Junior High

Recently, I had the pleasure and challenge of speaking to several hundred junior high school students during an all day conference.  I was the keynote in the morning, kicking off their day which was full of workshops on topics such as money, sex, jobs and other topics of interest.  My task was to speak to them about communications and technology.

There is no getting around the fact that I am quite a bit older than them, and their parents.  So, I demonstrated the communications technology available in my day:

Rotary Phone in Black

DIALLING….WAITING……”no answer. Maybe Patti is home. I’ll try her.”

DIALLING….WAITING….”Busy! Crap.  Maybe Gerry…”

DIALLING…WAITING…..”Oh, hello. Is Gerry there?  No? Well, can you give him a message…..”

The point is, when we wanted to gather friends for a party, gossip about frenemies with others, or simply abuse someone verbally, we had to do it in person, one-on-one.  There wasn’t the ability to generate thousands of likes to a mean comment about someone who had ticked you off moments earlier. There was time, and space, to think about it before acting.  On the upside, when we did connect with THAT PERSON, the conversation happened and then was gone.  The memory of the insults might linger but there was no trace of the actual audio.  Unlike today, of course, where even SnapChat can be screengrabbed and shared. (It was the case, about 5 minutes ago, that the app notified you of the screen grab but, about 4 minutes ago, someone invented an app that blocks the notification. Of course.)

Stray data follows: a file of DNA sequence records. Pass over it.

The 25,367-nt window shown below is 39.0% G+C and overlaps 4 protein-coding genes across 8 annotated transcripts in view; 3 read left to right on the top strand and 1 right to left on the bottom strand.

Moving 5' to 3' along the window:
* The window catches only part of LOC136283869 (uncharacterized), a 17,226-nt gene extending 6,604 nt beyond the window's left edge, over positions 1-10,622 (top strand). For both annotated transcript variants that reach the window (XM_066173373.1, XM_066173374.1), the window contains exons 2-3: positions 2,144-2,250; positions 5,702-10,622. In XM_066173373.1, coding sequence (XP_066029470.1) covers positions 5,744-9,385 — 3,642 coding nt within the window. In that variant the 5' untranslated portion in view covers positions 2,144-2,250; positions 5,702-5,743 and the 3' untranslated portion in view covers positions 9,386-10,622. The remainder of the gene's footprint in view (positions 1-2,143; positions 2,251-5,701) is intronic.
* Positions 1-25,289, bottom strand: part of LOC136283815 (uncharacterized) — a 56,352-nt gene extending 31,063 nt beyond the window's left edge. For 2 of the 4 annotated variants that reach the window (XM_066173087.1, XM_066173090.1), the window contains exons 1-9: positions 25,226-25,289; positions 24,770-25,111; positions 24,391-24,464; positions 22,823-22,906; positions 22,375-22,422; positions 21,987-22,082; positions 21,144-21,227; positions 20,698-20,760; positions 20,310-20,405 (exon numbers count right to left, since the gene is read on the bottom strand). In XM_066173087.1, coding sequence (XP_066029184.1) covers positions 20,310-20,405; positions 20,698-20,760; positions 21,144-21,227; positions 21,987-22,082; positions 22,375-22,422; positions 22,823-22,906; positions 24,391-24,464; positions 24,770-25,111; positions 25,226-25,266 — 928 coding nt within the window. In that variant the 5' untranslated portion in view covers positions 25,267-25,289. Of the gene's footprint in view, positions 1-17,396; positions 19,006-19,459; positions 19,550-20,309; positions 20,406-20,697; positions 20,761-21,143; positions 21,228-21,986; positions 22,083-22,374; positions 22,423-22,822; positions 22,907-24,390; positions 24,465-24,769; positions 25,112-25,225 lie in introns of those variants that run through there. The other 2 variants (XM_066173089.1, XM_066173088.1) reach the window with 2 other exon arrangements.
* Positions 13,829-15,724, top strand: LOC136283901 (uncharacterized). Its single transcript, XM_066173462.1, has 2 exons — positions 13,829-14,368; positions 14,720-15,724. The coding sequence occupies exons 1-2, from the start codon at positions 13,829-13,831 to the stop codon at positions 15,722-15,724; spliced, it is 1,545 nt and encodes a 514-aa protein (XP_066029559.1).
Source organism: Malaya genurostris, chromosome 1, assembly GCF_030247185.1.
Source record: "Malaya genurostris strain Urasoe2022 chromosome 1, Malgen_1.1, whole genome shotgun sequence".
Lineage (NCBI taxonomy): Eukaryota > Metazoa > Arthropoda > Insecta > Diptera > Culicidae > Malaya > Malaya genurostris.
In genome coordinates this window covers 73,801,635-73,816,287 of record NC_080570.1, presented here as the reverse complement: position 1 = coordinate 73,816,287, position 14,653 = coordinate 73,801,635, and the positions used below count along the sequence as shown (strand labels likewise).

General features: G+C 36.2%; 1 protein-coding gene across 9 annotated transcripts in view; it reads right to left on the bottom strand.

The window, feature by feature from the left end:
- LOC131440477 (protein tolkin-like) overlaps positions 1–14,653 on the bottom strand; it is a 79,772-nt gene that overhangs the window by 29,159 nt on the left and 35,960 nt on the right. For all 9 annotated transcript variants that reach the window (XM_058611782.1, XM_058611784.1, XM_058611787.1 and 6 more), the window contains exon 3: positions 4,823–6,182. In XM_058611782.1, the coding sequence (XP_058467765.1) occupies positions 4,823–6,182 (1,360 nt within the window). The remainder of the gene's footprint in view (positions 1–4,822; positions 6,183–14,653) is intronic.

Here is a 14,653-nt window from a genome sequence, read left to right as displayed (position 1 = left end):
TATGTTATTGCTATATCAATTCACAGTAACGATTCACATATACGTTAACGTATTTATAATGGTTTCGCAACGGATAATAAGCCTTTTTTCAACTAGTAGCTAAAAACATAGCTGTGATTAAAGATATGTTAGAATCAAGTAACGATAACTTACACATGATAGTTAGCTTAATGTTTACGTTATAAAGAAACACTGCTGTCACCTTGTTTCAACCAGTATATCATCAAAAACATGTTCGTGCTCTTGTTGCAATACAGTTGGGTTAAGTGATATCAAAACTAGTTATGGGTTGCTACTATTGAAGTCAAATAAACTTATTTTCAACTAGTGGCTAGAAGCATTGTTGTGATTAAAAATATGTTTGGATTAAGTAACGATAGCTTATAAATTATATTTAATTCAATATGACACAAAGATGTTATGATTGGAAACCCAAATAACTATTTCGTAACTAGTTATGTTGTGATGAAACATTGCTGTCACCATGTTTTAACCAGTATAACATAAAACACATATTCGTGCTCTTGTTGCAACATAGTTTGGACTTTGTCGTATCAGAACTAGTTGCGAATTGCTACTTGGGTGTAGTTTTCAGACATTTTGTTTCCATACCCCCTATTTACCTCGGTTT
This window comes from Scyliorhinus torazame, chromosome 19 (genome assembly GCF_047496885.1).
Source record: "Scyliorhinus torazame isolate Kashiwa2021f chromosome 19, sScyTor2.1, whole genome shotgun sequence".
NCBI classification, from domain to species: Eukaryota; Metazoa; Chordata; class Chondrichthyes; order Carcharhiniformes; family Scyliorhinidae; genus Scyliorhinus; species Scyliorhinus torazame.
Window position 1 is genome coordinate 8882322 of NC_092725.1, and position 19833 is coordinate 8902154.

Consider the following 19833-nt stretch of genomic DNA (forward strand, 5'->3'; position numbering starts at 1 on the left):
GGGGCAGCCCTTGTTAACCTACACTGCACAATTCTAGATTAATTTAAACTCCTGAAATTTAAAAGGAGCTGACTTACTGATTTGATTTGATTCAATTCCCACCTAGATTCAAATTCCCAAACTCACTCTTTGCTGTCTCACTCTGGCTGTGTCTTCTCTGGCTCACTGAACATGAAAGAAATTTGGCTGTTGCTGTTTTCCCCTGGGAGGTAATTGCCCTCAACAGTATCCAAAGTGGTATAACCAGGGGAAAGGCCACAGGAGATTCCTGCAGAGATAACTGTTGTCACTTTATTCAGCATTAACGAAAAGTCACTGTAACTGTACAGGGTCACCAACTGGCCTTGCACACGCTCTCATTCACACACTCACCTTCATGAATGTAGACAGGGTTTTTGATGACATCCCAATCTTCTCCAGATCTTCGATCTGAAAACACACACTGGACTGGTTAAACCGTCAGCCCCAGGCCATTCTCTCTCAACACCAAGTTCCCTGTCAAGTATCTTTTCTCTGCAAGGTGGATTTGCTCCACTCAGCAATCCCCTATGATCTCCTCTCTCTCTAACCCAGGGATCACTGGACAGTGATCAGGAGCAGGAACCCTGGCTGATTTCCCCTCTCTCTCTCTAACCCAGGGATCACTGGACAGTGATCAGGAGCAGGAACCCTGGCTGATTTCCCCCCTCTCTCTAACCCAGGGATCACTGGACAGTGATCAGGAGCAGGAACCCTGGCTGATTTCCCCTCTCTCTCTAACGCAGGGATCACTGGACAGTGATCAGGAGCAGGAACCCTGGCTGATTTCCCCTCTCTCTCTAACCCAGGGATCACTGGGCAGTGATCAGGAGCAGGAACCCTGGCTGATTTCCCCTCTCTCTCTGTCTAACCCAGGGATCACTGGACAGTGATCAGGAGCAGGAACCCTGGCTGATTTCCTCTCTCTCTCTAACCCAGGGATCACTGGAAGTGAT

It’s this persistence of social media memory that is the most problematic for the junior high school set because most of them aren’t yet thinking about the future with a capital F.  They know, but don’t dwell on, the fact that all their social media presence, good and bad, will be available for scrutiny as they go to university, apply for jobs, run for office, or play professional sports.

The time to take control of the narrative of you is now.  It’s never too soon to start thinking about who you want the world to see, and taking control over the forces that might get in the way.

For those of you with children, don’t wait to talk to them about the impact of technology on their lives; it’s not the traditional Stranger Danger talk anymore, although that is also important.  The chances of being lured to Montana by someone posing as a 13 year old girlfriend are slim but the chances of sustaining damage to their future, through the thoughtless posting of information, are very real.  It’s not just what your kids post about themselves, it’s what their friends and frenemies post and tag and share about them.

Joanna Piros